Transitions: Music Dean Art Ostrander Retires

The longtime School of Music leader leaves a vigorous program.  By Karin Fleming ’09

Years before the James J. Whalen Center for Music became a reality, music dean Arthur Ostrander was working to make it one. Facilities in Ford Hall had become cramped and inadequate.

“It was clear we were way, way overcrowded,” says Ostrander, who retired this spring after 23 years as dean. “[The expansion was] one thing I was eager to do when I first took this position.”

Today, looking back on his total of 37 years at the College, the former music theory professor considers the new facility his crowning achievement. “There isn’t one aspect of study here that has not been positively changed by the new building,” he says.

Bill Pelto, who joined the faculty in 1991 and has been associate dean since 2000, attributes the success of the building to the lengthy preparation. “Just about every space in the building was discussed by the people who would use it,” Pelto says. “Art recognized how vital that was.”

Mark Radice, professor of music theory at the College since 1987, points out that Ostrander built the music faculty — 80 percent of current faculty were hired during his tenure — and believes this is even more of a testament to his leadership than the building of the Whalen Center.

Ostrander also focused his attention on raising national and international recognition of the school. Concert series, increased touring of student and faculty ensembles to celebrated concert halls such as Lincoln Center, and an exchange program with the University of Limerick in Ireland all helped to further the school’s prominence.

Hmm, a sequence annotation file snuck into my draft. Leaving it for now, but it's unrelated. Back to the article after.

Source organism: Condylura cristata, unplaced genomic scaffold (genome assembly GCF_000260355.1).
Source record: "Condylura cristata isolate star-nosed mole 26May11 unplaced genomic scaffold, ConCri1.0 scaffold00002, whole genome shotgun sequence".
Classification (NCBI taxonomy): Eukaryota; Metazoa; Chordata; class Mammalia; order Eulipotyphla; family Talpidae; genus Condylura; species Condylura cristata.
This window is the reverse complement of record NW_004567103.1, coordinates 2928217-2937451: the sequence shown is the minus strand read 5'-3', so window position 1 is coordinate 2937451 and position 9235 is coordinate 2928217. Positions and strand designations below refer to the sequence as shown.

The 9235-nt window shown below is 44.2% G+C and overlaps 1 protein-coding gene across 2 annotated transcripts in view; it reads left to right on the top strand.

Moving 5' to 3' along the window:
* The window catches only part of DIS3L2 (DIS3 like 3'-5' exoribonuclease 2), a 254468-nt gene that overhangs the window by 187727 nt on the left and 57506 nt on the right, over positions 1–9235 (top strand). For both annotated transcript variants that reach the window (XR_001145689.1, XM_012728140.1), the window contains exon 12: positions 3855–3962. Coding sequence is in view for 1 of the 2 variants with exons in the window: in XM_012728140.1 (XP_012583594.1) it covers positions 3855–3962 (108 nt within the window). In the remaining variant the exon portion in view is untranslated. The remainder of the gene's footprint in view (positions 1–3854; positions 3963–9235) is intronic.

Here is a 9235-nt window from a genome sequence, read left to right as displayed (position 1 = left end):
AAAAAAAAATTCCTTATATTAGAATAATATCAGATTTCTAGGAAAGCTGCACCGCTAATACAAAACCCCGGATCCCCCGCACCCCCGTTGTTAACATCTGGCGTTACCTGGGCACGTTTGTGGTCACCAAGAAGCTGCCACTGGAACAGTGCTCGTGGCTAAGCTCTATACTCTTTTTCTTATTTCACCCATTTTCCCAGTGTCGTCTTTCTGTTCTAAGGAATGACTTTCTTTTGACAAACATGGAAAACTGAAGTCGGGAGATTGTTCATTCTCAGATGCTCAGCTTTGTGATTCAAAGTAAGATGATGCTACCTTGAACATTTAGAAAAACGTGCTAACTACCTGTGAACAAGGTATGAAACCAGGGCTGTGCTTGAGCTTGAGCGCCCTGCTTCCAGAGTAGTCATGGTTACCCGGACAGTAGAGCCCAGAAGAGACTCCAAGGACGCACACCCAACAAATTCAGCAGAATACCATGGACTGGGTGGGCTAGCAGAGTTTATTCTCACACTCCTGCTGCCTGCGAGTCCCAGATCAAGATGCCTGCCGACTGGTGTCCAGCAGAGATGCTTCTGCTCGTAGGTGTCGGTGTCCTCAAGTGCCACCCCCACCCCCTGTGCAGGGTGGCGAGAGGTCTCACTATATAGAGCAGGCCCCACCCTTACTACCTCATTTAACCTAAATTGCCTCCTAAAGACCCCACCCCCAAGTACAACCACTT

Performance opportunities afield, says Ostrander, are integral to the educational experience of each student. “It’s one thing to prepare for an ensemble concert here,” he says. “It’s another to prepare for a concert at one of the leading concert venues in the world. That is a lifetime experience.”

Jamal Rossi ’80, who was associate dean from 1989 to 2000 and is now associate dean at Eastman School of Music in Rochester, says such professional experiences are among the best of a student’s career. “They transform your life forever,” Rossi says, “and Art has provided that for generations of students.”

Gregory Woodward succeeds Ostrander; he moved from dean of Division of Graduate and Professional Studies into the new role. Woodward has worked at the College nearly 30 years and was the director of music admission and a professor of music theory in the ’80s.

Ostrander is officially retiring in 2009 but is taking a sabbatical leave this year; he plans to do some traveling with his wife, Caroline. But he will remain close to the College and the school he has served for so long. “I’ll continue to attend concerts and recitals and to maintain my many friendships here,” Ostrander says. And if the College ever needs his help, he says, “all they have to do is ask.”

1 Comment

Congratulations, Art.